Steel, varnish, loudspeakers, bicycle tires

350 x 210 x 96 cm 

The Call (2014) is the title of a sculpture by Kay Walkowiak, which consists of seven golden loudspeakers fixed to a pink rod. The construction protrudes from a small pyramid which again is fixed to a rod system with two bicycle wheels. It is a mobile sculpture, even if The Call may announce the eternal. It may be drawn, moved from one place to another, or be provided with an audio or music track.
Inevitably the installation reminds of loudspeaker systems as used in countries such as India for spreading religious or political slogans. It is no coincidence that the loudspeakers are at the upper part of the construction, close to the element of ether, the element of air, which can be acoustically stimulated to make it vibrate. For a calling machine like The Call seems to be ethereal per se, seems to point to the sky while at the same time addressing all directions. All by keeping appropriate distance to the earth, of course, and to the flesh-colored support frame that bears the seven golden loudspeakers which know that it—the support frame—is “beneath” them.
Inevitably, when looking at the sculpture, we ask ourselves which sounds, words, slogans, songs may be heard from such a loudspeaker system? But the exhibit is silent throughout the entire exhibition—a typical aspect of many of Kay Walkowiak’s works. He shows us an installation structure whose purpose we know; however, he presents it when not being used. A loudspeaker system which is silent—and which precisely this way stimulates the imaginary desire of the visitors. As a matter of fact, they do not hear what The Call says, shouts, announces. But this is precisely what calls on the visitors to imaginarily break the silence of the sculpture, by imagining what might be announced by such wishing machines and which desires might be formulated by them. For, only the missing sounds, words, and notes open up   the virtual aspect in the calling structure of The Call. That aspect, Kay Walkowiak is interested in in so many of his works. As if he would like to ask us, “What does a silent loudspeaker system say?” Standing there, flesh-colored, golden, promising—like ringing silence (Heidegger), immediately before announcing an earthly, maybe even heavenly desire.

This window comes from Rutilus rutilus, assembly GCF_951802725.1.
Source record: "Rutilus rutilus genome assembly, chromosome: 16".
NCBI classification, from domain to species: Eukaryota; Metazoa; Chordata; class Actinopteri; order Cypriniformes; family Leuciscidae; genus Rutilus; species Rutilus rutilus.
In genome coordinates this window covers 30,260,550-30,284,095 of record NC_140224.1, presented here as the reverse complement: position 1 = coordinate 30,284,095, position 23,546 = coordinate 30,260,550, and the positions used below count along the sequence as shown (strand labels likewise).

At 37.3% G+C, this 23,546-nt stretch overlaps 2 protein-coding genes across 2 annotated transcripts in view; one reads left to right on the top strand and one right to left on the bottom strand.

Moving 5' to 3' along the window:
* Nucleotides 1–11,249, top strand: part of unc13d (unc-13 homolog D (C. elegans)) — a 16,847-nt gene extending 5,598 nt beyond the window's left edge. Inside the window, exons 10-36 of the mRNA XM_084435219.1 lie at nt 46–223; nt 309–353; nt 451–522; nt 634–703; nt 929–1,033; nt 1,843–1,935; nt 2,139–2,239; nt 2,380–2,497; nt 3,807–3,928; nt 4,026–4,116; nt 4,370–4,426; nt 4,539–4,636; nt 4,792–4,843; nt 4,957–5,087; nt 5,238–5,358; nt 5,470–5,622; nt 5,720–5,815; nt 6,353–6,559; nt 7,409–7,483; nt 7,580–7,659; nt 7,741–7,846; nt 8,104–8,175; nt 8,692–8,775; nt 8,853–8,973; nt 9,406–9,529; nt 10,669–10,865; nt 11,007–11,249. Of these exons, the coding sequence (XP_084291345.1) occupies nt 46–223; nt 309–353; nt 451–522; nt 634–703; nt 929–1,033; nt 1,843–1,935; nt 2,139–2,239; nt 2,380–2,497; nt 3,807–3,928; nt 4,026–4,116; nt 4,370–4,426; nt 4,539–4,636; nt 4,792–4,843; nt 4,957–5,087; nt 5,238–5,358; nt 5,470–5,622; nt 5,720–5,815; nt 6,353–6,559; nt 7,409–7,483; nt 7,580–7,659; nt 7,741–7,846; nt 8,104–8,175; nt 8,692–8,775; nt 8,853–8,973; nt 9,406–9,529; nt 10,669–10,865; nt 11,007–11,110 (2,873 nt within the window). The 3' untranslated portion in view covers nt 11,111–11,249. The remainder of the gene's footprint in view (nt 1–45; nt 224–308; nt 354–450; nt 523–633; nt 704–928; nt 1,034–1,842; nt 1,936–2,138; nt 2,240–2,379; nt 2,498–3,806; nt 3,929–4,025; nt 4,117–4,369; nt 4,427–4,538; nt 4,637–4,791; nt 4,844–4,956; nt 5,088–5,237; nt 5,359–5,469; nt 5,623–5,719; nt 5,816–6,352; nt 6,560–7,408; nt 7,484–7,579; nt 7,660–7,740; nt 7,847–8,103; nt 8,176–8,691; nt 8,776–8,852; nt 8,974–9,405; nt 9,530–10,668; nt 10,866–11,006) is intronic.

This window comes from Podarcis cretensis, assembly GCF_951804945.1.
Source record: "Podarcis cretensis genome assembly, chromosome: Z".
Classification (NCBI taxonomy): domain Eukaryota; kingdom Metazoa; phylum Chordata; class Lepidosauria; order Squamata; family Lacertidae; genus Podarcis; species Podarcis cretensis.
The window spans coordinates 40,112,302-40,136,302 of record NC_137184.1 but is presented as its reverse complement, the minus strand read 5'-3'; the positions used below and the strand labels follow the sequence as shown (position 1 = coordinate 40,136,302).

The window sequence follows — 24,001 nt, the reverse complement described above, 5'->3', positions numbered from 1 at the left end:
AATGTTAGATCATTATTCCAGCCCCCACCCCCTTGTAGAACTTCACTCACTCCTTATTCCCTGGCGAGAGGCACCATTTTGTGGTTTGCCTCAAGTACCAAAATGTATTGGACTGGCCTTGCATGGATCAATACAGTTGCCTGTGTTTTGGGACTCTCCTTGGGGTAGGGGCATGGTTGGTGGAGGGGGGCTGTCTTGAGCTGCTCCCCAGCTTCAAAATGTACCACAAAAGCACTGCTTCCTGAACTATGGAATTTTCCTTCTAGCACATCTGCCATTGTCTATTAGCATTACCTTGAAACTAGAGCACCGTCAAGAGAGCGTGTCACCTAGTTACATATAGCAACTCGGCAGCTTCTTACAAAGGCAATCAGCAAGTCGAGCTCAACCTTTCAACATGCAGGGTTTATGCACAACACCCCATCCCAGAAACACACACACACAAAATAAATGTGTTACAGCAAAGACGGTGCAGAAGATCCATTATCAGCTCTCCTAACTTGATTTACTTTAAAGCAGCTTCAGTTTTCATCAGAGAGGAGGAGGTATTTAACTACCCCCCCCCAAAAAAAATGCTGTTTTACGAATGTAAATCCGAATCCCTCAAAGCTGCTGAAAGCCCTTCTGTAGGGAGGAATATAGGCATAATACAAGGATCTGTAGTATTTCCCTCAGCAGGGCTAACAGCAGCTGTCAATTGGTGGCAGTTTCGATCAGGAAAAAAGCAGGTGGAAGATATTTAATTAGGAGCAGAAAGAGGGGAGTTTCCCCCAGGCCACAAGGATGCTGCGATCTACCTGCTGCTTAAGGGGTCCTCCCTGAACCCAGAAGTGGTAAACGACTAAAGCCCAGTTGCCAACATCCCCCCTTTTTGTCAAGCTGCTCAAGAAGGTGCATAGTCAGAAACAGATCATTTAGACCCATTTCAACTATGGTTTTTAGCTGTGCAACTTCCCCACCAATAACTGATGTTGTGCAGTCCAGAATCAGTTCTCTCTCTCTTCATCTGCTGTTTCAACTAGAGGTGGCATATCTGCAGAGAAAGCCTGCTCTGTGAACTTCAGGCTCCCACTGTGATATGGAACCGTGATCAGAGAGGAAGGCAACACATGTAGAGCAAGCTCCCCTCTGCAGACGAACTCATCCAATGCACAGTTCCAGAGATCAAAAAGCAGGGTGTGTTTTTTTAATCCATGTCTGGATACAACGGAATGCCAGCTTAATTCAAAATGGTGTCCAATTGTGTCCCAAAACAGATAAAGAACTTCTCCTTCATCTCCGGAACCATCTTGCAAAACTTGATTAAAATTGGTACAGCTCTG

Indeed, The Call makes us aware of a way of speaking “with our mouths shut” (Greek: myein). Thus it literally appears as a “mystical” calling apparatus—the incarnation of a kind of carnal desire which opens up to the heavens as a pastel-colored hyphen linking heaven and earth.

Text: Arno Böhler, Vienna 2016 
Photos: Julius Unterberger